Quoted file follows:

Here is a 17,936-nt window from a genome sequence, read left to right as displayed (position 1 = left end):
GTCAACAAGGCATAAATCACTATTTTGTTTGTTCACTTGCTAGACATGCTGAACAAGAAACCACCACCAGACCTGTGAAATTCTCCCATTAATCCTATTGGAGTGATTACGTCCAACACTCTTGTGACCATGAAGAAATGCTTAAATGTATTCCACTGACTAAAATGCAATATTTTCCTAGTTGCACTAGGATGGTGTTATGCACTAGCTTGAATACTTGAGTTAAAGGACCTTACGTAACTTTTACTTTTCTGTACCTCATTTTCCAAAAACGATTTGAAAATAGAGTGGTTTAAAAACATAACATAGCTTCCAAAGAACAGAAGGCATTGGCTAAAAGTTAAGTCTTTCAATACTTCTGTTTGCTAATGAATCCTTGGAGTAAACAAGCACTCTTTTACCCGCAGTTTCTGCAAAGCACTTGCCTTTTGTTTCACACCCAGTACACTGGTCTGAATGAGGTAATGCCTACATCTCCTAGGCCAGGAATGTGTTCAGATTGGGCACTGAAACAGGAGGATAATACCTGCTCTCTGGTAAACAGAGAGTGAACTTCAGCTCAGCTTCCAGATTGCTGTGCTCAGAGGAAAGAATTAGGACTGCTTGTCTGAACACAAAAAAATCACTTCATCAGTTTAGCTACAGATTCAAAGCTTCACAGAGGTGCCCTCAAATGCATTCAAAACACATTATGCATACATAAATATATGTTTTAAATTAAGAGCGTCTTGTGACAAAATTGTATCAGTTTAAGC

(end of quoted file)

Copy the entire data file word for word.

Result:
Here is a 17,936-nt window from a genome sequence, read left to right as displayed (position 1 = left end):
GTCAACAAGGCATAAATCACTATTTTGTTTGTTCACTTGCTAGACATGCTGAACAAGAAACCACCACCAGACCTGTGAAATTCTCCCATTAATCCTATTGGAGTGATTACGTCCAACACTCTTGTGACCATGAAGAAATGCTTAAATGTATTCCACTGACTAAAATGCAATATTTTCCTAGTTGCACTAGGATGGTGTTATGCACTAGCTTGAATACTTGAGTTAAAGGACCTTACGTAACTTTTACTTTTCTGTACCTCATTTTCCAAAAACGATTTGAAAATAGAGTGGTTTAAAAACATAACATAGCTTCCAAAGAACAGAAGGCATTGGCTAAAAGTTAAGTCTTTCAATACTTCTGTTTGCTAATGAATCCTTGGAGTAAACAAGCACTCTTTTACCCGCAGTTTCTGCAAAGCACTTGCCTTTTGTTTCACACCCAGTACACTGGTCTGAATGAGGTAATGCCTACATCTCCTAGGCCAGGAATGTGTTCAGATTGGGCACTGAAACAGGAGGATAATACCTGCTCTCTGGTAAACAGAGAGTGAACTTCAGCTCAGCTTCCAGATTGCTGTGCTCAGAGGAAAGAATTAGGACTGCTTGTCTGAACACAAAAAAATCACTTCATCAGTTTAGCTACAGATTCAAAGCTTCACAGAGGTGCCCTCAAATGCATTCAAAACACATTATGCATACATAAATATATGTTTTAAATTAAGAGCGTCTTGTGACAAAATTGTATCAGTTTAAGC